On doing scary things

Last May I was visiting family in New York when I got a call from the amazing and irreplaceable Natalia Reagan. She asked me if I was interested in being on “StarTalk All Stars” (a podcast that is part of Neil deGrasse Tyson’s network of science outreach). My first reaction was panic! It sounded very scary as I hate my voice and get very nervous at the thought of having to seem like I know what I’m talking about.

But, I also feel that anthropologists need to spend as much time as we can on outreach and public engagement. The narratives that we produce on who we were are, inevitably and inexorably, linked to narrative of who we currently are. This research can have profound, and sometimes evil and insidious, implications. Beside, Natalia is one of my favorite people in the world and has done more for anthropology than almost anyone I know.

You can listen to it here:. I haven’t had the courage to listen but a few colleagues and students have said I come off ok :)

But here is the why I am writing this post. A few weeks after it was first released I received an email from Chris Yarsawich, a teacher at Holy Innocents Episcopal School. He had heard the podcast and wanted to know if I was interested in spending time down there as a Global Scholar in Residence. I’d have the chance to talk with students from pre-K to seniors in high school about what it means to be human. And even talk about my first love in anthropology, Neandertals

We ended up setting up what I think was a pretty great experience. I spent the first day with the littles at the primary school. I told them a bit about what I do and how archaeologists excavate site. We then went to the sandbox and I dug up a T/Rex skull (before you email me in anger, yes yes yes, anthros don’t dig up dinos. We told them that. But I also feel that this was a lesson more in the idea of what other jobs are out there. The look on their faces when they saw the skull was priceless…)

(The head of the school told me he saw kids playing with the little magnifying glasses we gave them. 2 days later in the cafeteria 30 of the kids saw me, yelled “Dr. Marc!” and came running up to give hugs, high fives, and told me what they found in the sandbox the next day.)

I also worked with middle school students, teaching them about human evolution and bones. Along with Elizabeth Scholz we setup stations to talk about how we can glean info from bones. I sat in on a few classes and hosted 3 lunch and learns about eugenics, racism, and colonialism. We also set up a talk in the chapel, where the pastor and I spoke on how theology and anthropology can be mutual allies.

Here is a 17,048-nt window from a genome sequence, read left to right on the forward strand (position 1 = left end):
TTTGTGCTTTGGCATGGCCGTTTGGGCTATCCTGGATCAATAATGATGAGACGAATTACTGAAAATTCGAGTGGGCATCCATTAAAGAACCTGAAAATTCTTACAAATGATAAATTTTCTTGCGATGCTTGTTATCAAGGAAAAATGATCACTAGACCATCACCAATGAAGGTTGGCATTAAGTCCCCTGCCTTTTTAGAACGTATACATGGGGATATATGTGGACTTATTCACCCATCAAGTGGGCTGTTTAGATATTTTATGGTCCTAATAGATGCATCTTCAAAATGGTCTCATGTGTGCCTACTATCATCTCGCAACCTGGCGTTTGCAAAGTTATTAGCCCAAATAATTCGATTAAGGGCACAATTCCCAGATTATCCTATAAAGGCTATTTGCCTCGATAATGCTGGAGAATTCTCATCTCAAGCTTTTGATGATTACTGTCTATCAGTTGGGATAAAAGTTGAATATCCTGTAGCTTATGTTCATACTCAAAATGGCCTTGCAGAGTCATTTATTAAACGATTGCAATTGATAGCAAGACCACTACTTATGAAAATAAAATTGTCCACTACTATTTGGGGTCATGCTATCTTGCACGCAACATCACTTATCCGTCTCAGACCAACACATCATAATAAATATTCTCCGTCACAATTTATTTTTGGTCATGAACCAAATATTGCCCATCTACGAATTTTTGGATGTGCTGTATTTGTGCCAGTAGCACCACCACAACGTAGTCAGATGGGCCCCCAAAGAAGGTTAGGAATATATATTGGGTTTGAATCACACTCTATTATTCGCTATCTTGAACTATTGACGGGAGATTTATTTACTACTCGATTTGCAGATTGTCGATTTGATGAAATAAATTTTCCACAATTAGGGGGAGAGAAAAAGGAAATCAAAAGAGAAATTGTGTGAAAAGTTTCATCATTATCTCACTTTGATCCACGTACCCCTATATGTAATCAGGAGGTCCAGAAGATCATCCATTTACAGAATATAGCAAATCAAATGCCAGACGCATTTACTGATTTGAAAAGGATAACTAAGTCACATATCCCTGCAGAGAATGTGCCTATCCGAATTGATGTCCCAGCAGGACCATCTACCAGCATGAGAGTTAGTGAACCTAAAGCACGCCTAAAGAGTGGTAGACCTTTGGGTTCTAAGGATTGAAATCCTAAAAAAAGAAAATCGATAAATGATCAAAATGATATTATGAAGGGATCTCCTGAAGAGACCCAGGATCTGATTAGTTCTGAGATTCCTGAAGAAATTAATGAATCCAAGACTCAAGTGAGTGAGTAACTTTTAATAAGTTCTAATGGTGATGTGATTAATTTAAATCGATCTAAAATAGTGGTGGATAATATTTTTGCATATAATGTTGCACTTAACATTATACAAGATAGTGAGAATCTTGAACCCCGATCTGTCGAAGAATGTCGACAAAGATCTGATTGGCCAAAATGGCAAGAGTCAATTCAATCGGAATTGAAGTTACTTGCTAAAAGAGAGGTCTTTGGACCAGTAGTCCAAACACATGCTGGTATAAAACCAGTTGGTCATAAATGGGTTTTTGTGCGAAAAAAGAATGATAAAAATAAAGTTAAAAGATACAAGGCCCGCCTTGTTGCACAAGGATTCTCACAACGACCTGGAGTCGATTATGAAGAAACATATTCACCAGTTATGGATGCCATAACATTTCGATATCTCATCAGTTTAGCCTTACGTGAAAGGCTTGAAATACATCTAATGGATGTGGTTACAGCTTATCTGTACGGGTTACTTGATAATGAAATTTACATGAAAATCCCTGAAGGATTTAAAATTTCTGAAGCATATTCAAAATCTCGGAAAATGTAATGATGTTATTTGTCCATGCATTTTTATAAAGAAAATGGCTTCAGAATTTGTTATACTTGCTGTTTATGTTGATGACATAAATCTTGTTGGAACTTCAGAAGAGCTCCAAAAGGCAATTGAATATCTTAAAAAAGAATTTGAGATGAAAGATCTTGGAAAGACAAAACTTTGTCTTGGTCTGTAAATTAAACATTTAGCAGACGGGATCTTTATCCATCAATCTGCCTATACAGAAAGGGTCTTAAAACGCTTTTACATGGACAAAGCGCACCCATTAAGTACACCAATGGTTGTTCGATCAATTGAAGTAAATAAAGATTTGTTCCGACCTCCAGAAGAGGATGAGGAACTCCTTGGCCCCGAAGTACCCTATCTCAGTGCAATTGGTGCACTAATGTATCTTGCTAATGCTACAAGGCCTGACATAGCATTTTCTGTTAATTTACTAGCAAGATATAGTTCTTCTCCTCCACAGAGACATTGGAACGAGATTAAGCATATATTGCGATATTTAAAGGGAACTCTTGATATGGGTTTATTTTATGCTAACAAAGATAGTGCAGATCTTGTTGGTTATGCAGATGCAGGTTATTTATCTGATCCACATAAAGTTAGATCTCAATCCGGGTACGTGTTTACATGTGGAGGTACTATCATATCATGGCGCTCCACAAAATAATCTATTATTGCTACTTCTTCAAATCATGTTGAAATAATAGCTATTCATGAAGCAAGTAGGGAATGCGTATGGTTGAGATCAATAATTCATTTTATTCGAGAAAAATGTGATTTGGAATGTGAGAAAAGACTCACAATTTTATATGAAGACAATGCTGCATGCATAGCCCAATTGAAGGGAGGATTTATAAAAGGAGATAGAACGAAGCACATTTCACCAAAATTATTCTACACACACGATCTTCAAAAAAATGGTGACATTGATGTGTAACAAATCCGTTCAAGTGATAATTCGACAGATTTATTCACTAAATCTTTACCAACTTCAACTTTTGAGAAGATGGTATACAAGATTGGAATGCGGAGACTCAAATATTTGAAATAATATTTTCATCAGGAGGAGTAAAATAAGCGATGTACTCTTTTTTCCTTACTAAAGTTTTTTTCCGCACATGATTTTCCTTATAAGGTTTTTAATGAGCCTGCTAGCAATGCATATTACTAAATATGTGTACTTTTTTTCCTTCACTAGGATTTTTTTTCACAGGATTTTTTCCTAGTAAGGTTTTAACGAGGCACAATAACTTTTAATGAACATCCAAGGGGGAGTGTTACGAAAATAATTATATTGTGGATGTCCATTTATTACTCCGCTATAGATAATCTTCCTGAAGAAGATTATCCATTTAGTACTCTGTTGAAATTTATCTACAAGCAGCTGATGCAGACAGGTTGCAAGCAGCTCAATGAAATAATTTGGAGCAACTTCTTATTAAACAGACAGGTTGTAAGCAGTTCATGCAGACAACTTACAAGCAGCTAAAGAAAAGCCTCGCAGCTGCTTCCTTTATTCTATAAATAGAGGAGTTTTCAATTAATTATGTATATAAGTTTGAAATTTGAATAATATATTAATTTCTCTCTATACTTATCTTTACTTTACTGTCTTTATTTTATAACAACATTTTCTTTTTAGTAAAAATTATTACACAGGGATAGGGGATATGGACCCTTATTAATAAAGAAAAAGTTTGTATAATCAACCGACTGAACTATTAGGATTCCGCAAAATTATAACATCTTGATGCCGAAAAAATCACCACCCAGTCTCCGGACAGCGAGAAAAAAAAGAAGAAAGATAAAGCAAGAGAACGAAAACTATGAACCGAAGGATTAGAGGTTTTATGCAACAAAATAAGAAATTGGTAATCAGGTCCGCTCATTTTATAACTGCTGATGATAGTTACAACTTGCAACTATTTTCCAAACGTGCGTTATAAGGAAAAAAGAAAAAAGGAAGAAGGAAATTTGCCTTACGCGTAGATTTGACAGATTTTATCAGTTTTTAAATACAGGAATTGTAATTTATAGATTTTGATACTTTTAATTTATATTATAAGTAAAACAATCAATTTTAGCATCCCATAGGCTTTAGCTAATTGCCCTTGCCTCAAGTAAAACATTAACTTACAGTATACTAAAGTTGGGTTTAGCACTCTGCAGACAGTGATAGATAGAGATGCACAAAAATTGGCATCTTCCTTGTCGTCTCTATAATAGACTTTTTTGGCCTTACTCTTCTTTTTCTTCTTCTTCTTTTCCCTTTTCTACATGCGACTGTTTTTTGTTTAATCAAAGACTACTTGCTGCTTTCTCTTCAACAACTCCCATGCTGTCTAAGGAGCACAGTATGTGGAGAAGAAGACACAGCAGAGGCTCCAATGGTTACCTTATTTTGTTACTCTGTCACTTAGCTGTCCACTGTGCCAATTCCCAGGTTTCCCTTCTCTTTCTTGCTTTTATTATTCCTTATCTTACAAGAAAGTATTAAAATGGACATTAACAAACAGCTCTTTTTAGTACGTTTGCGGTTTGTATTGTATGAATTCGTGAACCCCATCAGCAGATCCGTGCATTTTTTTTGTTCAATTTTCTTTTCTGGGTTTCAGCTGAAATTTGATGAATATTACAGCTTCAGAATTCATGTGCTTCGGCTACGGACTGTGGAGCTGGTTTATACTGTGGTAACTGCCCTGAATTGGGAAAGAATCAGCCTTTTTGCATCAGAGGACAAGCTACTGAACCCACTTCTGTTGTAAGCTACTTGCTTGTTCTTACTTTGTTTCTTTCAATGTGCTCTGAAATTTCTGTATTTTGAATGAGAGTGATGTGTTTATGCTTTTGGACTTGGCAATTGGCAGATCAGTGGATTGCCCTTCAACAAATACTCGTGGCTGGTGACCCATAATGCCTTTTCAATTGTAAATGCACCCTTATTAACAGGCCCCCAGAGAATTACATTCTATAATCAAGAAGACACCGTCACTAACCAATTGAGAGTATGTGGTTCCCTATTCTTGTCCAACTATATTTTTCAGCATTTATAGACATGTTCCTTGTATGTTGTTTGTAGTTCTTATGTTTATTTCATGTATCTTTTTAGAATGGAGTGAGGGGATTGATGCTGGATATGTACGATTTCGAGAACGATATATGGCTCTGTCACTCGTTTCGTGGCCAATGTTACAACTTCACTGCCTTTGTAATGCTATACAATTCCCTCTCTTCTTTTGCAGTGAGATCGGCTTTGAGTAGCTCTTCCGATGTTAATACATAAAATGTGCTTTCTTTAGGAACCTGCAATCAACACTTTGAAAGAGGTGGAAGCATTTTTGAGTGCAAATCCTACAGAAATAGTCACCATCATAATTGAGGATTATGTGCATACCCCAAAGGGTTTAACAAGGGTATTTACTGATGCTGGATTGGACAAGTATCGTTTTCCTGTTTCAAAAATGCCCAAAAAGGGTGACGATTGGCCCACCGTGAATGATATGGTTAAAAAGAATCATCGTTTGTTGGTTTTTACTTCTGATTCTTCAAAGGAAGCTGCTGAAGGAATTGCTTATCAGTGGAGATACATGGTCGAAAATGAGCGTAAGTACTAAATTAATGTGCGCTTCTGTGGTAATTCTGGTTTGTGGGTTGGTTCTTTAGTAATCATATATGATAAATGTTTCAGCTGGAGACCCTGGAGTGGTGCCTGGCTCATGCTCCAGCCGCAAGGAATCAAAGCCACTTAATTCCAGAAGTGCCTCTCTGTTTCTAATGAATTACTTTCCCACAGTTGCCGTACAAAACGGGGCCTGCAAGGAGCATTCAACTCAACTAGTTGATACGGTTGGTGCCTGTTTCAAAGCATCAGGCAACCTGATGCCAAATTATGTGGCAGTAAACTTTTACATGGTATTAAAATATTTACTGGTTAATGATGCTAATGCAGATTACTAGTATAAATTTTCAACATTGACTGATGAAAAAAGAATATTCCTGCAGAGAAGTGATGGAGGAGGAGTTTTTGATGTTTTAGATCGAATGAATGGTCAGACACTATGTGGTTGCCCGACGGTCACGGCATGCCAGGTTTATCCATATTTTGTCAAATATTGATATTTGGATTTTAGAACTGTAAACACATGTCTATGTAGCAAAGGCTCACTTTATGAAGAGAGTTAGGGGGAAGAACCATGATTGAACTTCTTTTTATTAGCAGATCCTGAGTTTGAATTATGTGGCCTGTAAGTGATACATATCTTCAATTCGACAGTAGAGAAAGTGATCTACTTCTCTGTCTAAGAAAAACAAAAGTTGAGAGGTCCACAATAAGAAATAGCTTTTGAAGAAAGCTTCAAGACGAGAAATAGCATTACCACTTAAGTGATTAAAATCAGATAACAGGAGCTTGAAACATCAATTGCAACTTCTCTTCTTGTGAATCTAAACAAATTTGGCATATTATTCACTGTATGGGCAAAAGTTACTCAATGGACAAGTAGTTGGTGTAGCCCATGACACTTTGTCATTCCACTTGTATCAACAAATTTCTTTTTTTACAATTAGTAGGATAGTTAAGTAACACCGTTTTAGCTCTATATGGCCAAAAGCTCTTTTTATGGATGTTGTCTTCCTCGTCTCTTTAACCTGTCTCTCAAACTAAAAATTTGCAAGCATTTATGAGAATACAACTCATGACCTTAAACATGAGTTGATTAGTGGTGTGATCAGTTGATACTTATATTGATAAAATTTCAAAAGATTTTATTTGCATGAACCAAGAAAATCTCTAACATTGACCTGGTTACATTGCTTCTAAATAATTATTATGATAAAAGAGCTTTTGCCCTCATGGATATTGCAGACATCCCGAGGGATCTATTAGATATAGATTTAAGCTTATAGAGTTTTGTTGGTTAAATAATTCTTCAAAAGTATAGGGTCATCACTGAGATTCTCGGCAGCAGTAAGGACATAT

The last day we set up an archaeological dig for the 5th grade. The art class from the Upper School made copies of Egyptian artifacts found at the Carlos Musuem and then the teachers buried them in the flower beds (picture). Students got to dig them up and put them together. it was amazing watching them dig and think about what these ‘artifacts’ were. While they were old enough to realize that it wasn’t real, they were still into the whole process and enjoyed getting messy. It had been awhile since I excavated and I had forgotten how fun it can be (Calvin notwithstanding ).

Another highlight was a museum panel discussion with Cannupa Hanska Luger, a Native American artist from Standing Rock and Dr. Rebecca Stone, professor of Art History of Emory University and faculty curator of Art of the Americas at the Carlos Museum. We talked about who owns the bones and remnants of the past, and who gets to tell their story. It was really fun to sit on this panel and I learned a lot.

It is always fun to talk to people outside the academy and it is easy to forget that what we do is inherently interesting & fun. That being said, some of my colleagues think that projects like these are a waste of time. Yes, it won’t get me a tenure-track job or a new publication (though Chris and I are going to present on this project at a teaching conference next year). I never would have had this chance had I not gone on StarTalk and taken advantage of the wonderful opportunity Natalia offered. And I’ve already spoken to colleagues about future projects related to education at the high school level.

If we are to stay relevant we need to leave the Ivory Tower. I had no idea that anthropology was a job till I got to college. I knew that museums existed, and that people studied the past, but I didn’t know some people were lucky enough to get paid to do it. Doing outreach is not just a privilege, but a necessity. Conversations about the causes and consequences of human variation are going to happen no matter what, and unless anthropologists actively take part in these discussions we won’t have a seat at the table.

If we want to make an impact we need to get out of the library sometimes!